If you are a heavier back sleeper (230 pounds or more), you may prefer the Zoma Hybrid. This mattress has a slight bounce that prevents excess sinking and makes movement across the bed more comfortable. Plus, our hybrid’s spring coil base is zoned to deliver the perfect level of support to each area of the body.

Support Your Neck

When back sleeping, your neck should remain aligned with your head and spine. If your head droops down, it can cause pressure to build up and lead to chronic neck pain. If your head is pushed too far forward, it can pressure the trachea and disrupt your breathing. The best pillows for back sleepers are soft and conforming with a medium loft.

Our Zoma Pillow is filled with shredded MicroCushions™ that form to the unique shape of your head and neck to ensure proper alignment. Plus, it has a soft, ventilated cover to wick heat and moisture away from your face and neck.

If you can’t replace your pillow right away, you can also roll up a hand towel and place it under your neck. This allows you to adjust the elevation of your head and keep your spine neutral.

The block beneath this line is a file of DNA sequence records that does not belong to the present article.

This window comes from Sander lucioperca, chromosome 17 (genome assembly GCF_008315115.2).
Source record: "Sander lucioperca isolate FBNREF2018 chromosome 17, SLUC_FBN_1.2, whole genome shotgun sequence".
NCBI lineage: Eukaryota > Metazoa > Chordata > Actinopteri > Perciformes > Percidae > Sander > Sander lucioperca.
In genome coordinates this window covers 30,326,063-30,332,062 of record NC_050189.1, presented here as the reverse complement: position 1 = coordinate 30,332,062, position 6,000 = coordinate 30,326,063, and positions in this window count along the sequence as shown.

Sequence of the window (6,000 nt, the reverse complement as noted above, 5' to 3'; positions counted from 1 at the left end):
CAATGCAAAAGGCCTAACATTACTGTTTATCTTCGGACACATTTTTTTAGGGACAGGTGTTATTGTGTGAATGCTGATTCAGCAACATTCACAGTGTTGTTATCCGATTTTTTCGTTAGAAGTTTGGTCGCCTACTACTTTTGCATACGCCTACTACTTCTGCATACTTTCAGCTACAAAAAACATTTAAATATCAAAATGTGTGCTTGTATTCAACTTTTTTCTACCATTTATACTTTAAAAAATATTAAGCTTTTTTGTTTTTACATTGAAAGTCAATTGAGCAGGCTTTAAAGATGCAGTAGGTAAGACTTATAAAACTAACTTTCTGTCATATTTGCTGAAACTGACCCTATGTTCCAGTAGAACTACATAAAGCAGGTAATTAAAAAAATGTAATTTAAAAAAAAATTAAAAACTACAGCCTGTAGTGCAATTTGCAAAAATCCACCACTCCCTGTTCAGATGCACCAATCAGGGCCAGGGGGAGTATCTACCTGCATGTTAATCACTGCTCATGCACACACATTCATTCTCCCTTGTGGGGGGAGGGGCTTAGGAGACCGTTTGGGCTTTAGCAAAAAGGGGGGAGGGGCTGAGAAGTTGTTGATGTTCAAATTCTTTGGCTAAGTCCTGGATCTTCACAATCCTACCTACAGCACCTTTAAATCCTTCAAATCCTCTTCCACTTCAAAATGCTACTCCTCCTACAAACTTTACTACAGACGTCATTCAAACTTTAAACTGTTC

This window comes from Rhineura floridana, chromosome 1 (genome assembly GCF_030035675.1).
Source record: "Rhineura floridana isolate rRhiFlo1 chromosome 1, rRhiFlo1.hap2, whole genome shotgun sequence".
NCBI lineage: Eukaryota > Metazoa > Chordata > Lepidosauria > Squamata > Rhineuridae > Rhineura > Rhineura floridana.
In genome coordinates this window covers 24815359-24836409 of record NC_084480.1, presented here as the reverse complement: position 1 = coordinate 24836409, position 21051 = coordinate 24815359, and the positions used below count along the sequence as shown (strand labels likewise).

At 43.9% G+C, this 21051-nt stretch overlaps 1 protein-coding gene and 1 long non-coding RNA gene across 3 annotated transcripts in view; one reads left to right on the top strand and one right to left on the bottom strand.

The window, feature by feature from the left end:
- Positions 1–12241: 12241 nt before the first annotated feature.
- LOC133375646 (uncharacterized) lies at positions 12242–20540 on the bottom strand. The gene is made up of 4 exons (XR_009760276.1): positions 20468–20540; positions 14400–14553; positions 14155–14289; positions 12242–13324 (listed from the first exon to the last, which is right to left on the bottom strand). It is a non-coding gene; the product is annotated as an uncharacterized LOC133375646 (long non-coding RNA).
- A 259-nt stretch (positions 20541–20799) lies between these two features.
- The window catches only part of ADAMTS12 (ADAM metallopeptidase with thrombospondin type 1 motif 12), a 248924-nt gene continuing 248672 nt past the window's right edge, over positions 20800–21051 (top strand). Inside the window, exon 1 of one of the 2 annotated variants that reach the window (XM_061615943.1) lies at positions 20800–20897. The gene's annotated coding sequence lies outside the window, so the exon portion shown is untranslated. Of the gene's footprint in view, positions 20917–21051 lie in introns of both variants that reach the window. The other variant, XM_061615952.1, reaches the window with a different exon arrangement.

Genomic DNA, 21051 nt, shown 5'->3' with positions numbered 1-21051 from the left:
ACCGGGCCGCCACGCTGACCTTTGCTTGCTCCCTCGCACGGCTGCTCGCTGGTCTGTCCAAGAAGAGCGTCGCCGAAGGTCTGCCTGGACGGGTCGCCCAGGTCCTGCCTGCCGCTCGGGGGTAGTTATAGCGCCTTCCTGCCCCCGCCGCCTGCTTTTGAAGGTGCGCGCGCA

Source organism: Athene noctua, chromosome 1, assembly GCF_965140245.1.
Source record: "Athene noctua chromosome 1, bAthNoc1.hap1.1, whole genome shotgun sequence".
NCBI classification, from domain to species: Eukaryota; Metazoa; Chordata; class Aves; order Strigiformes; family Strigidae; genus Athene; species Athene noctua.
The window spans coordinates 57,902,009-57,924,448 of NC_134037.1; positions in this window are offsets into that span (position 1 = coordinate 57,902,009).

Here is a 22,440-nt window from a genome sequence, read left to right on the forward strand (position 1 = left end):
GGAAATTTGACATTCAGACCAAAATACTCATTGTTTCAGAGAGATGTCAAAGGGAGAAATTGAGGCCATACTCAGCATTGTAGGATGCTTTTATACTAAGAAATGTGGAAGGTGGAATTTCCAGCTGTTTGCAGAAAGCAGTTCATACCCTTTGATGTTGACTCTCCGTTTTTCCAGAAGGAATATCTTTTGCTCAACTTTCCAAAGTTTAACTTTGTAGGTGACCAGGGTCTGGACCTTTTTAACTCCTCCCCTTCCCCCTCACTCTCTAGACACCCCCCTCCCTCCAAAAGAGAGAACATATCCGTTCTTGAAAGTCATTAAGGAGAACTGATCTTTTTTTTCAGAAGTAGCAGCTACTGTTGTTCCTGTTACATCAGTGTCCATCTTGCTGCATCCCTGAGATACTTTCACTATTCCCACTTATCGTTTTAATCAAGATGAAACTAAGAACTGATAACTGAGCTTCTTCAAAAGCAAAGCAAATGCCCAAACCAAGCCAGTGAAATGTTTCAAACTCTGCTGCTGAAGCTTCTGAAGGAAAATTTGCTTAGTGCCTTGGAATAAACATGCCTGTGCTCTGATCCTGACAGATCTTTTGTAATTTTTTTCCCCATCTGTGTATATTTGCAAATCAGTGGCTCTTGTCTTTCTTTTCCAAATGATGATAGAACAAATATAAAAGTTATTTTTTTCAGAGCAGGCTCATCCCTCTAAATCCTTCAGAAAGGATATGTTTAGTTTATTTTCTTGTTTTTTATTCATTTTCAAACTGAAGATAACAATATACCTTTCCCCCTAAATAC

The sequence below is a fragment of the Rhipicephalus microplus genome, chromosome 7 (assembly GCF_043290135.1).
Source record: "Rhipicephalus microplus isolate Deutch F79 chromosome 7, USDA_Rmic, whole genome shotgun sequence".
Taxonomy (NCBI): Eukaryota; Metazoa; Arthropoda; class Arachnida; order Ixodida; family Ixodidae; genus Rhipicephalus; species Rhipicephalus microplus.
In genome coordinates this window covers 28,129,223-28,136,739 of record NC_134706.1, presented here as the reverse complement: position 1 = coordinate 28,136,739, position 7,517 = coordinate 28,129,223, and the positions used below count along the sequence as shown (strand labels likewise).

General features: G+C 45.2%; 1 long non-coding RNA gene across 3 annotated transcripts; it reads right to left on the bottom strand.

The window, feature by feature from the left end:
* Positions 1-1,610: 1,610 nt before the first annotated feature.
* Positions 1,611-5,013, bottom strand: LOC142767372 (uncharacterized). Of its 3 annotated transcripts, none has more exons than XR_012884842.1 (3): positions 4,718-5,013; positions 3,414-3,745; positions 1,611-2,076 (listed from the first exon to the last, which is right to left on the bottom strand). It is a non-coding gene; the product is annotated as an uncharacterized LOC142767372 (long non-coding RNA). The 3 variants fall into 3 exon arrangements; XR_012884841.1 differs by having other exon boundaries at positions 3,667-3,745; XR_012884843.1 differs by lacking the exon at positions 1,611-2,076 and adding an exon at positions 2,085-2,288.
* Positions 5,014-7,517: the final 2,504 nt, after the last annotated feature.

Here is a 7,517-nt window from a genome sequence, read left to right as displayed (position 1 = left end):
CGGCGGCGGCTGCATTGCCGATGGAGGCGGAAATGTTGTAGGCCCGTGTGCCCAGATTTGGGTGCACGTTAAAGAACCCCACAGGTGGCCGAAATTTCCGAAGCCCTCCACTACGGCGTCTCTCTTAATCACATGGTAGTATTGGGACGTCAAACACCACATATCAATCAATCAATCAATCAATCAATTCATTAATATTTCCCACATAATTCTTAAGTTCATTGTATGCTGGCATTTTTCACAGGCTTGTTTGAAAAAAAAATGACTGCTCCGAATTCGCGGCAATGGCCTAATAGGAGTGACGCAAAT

Stretch Out Your Arms and Legs

A common way to sleep is in the soldier position, which keeps the arms close to the body and the legs together. However, this position can often feel rigid and uncomfortable. Spreading out your arms and legs a little will keep your weight distributed, so pressure and tension don’t build up in the muscles.

If you have trouble resting on your back but want to train yourself to do so, try building a pillow barrier around yourself. When you try to roll to the side during the night, the pillows will remind you to stay on your back. Body pillows like our new Zoma Body Pillow are the perfect size for a barrier. You can also place a pillow under your knees to improve comfort while sleeping on your back.

Common Back Sleeping Issues

Increased Snoring

If you find back sleeping causes you to snore, consider elevating your head. Raising the head to a 30 to 45-degree angle reduces pressure on the trachea and opens up the airways, making breathing more comfortable and reducing snoring. This slight elevation can also reduce sinus congestion and acid reflux.